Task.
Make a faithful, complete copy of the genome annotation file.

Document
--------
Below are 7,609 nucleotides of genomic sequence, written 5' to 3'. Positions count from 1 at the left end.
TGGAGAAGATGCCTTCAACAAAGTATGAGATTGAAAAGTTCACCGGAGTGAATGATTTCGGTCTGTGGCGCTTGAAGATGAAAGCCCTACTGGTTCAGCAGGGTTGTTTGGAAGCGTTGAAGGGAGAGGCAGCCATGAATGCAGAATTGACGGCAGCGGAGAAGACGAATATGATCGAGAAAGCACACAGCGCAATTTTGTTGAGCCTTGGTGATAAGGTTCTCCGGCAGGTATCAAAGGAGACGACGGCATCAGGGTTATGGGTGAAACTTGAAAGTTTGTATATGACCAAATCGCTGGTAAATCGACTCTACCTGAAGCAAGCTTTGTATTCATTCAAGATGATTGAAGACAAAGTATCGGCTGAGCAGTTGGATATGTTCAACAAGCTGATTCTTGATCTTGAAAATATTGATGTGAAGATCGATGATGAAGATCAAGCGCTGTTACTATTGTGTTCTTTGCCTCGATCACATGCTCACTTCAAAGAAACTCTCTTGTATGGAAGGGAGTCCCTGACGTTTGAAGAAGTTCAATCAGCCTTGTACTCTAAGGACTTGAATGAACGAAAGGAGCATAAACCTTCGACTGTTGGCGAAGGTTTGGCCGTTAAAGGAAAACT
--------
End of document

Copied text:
Below are 7,609 nucleotides of genomic sequence, written 5' to 3'. Positions count from 1 at the left end.
TGGAGAAGATGCCTTCAACAAAGTATGAGATTGAAAAGTTCACCGGAGTGAATGATTTCGGTCTGTGGCGCTTGAAGATGAAAGCCCTACTGGTTCAGCAGGGTTGTTTGGAAGCGTTGAAGGGAGAGGCAGCCATGAATGCAGAATTGACGGCAGCGGAGAAGACGAATATGATCGAGAAAGCACACAGCGCAATTTTGTTGAGCCTTGGTGATAAGGTTCTCCGGCAGGTATCAAAGGAGACGACGGCATCAGGGTTATGGGTGAAACTTGAAAGTTTGTATATGACCAAATCGCTGGTAAATCGACTCTACCTGAAGCAAGCTTTGTATTCATTCAAGATGATTGAAGACAAAGTATCGGCTGAGCAGTTGGATATGTTCAACAAGCTGATTCTTGATCTTGAAAATATTGATGTGAAGATCGATGATGAAGATCAAGCGCTGTTACTATTGTGTTCTTTGCCTCGATCACATGCTCACTTCAAAGAAACTCTCTTGTATGGAAGGGAGTCCCTGACGTTTGAAGAAGTTCAATCAGCCTTGTACTCTAAGGACTTGAATGAACGAAAGGAGCATAAACCTTCGACTGTTGGCGAAGGTTTGGCCGTTAAAGGAAAACT